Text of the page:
(Editor’s Note: This is the first in a series of articles written by different Havok Journal contributors on various issues related to the Second Amendment. By mutual consent, Jeff Washington fired the opening volley.)
One of the most controversial topics in modern America is gun rights. Who should own guns? Anyone? How do you choose the best way to conduct background checks? What role does the federal government play in the Second Amendment? Even though the question of the Second Amendment is often debated, the Tenth and Fourteenth Amendments should not be forgotten about when discussing gun rights.
The Constitution of the United States was ratified on June 21, 1788. This document is considered one of the greatest documents in the history of Man. The Founding Fathers were great men who lived through and overcame tyranny and oppression.
When writing the Constitution, they fully understood what happens when a federal entity has too much power. They also understood that governance is most effective when it is applied to the smallest number of people and at the lowest level. Our Constitution was written to allow for changes to be added when necessary, and it has been amended 32 times since. The issue with politics today is the complete disregard for the United States Constitution and the ongoing “interpretation” of said document.
Often, people confuse The Constitution of the United States with The Bill of Rights. James Madison was the primary drafter of The Bill of Rights and it was ratified on December 15, 1791. The most significant and important amendment is the 10th Amendment. This amendment states:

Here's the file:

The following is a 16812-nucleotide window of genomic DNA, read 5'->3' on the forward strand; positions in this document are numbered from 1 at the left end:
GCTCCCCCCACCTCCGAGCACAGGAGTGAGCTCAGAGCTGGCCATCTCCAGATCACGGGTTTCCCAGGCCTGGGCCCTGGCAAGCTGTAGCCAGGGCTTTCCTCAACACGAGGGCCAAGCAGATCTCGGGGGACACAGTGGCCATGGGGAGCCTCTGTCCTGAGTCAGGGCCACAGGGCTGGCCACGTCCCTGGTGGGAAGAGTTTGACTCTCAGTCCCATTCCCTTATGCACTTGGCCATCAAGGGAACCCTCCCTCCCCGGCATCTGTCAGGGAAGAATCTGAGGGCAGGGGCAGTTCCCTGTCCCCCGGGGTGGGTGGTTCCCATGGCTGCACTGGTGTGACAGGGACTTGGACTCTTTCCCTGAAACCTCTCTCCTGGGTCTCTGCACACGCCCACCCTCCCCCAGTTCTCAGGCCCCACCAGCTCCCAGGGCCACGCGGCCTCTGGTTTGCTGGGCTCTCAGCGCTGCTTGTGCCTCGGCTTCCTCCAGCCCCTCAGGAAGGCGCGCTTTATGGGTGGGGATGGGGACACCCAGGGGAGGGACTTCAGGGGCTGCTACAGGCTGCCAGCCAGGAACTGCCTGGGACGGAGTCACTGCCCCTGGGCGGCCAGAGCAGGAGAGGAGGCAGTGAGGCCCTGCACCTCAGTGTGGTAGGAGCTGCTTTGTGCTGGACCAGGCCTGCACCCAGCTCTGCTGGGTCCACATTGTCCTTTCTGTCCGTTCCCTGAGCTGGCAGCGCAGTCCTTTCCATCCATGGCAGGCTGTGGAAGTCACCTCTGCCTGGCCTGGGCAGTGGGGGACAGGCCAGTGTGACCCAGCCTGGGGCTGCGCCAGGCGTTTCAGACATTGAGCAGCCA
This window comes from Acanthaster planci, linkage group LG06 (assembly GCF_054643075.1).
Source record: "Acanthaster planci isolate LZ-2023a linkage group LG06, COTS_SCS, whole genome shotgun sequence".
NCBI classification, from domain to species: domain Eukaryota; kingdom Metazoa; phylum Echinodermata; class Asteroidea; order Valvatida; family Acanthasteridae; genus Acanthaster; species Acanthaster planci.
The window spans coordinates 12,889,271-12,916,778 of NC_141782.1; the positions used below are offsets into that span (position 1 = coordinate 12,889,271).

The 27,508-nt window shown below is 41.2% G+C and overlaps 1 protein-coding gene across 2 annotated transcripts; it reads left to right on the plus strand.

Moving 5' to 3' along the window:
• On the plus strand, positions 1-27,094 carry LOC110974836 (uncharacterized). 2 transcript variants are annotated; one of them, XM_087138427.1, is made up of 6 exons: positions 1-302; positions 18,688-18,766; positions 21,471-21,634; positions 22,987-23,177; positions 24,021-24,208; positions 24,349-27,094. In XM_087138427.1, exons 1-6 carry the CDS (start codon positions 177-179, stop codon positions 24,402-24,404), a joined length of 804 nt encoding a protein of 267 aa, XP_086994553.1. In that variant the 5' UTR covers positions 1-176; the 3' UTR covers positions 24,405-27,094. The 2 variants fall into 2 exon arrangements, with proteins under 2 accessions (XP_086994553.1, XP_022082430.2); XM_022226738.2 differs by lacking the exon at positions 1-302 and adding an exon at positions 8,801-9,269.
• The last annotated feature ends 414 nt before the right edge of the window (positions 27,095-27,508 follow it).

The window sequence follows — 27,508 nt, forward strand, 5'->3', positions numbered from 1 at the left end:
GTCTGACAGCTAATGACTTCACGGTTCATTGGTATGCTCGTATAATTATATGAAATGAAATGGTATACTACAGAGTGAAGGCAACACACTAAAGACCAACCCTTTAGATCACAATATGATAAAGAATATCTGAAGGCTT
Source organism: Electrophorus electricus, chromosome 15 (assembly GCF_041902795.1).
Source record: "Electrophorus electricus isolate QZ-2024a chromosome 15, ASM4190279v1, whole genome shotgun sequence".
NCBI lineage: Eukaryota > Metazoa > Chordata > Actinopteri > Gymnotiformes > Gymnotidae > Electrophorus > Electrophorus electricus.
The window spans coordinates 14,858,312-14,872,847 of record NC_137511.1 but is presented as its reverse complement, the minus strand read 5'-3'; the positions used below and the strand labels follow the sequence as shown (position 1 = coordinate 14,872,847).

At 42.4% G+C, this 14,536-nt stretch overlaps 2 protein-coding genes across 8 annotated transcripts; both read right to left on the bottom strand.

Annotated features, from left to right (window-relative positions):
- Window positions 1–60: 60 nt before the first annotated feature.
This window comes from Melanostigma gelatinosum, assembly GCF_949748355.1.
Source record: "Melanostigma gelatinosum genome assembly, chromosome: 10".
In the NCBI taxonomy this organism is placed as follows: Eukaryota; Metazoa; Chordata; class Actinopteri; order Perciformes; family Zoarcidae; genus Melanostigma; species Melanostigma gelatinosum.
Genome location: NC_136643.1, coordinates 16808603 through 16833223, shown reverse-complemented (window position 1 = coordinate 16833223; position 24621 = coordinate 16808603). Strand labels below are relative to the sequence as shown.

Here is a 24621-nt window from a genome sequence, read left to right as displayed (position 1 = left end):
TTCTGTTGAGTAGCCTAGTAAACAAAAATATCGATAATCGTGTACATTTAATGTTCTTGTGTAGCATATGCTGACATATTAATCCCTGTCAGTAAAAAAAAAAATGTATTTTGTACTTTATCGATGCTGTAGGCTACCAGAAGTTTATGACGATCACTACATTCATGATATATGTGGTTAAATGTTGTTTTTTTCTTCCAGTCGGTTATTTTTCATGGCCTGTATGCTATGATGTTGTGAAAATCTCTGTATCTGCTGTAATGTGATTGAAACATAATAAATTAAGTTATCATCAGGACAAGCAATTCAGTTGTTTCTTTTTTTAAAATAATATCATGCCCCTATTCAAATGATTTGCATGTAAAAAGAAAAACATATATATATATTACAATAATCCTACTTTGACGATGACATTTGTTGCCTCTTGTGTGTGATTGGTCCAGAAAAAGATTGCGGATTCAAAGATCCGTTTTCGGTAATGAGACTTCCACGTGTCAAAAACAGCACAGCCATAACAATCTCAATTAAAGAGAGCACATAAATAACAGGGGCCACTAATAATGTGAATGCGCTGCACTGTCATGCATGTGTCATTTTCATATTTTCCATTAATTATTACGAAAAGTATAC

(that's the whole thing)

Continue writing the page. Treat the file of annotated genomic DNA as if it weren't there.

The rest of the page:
“The powers not delegated to the United States by the Constitution, nor prohibited by it to the States, are reserved to the States respectively, or to the people.”
These simple words outline the idea that States and the communities in those states can make laws and regulations that suit them.
The Tenth Amendment has allowed for each State to determine its destiny. Prior to the early 1900s States regularly chose what was necessary for them to be successful. Although some say Theodore Roosevelt was the initiator of the progressive movement, it was not until the Woodrow Wilson administration that the Federal government became a serious issue. Woodrow Wilson was a Socialist at heart and a racist that believed in a large central government for planning. Some of the unconstitutional acts of the Wilson administration were creating the Federal Reserve and jailing American citizens for speaking out against World War I. Woodrow Wilson’s creation of the Federal Reserve was his biggest assault on the Tenth Amendment, and it is the cause of many of the financial difficulties that our country has experienced. But enough of that, let’s get back to discussing gun rights.
Many would argue the post-Civil War amendments were passed illegally. No one would argue for slavery, but many politicians and lobbyist have incorrectly applied the Fourteenth Amendment to force federal law on the States, ignoring the Tenth Amendment. Whether it has forced an “Assault Weapons Ban” on the American public or in the case of McDonald v. Chicago it clearly shows an indication of misinterpreting the Constitution. All this is done in name of the Fourteenth Amendment. Another common area of the Constitution that is ignored when forcing gun laws on the States is the commerce clause. The Commerce Clause is found in Article I, Section 8, Clause 3, states:
“[The Congress shall have Power] To regulate Commerce with foreign Nations, and among the several states, and with the Indian tribes”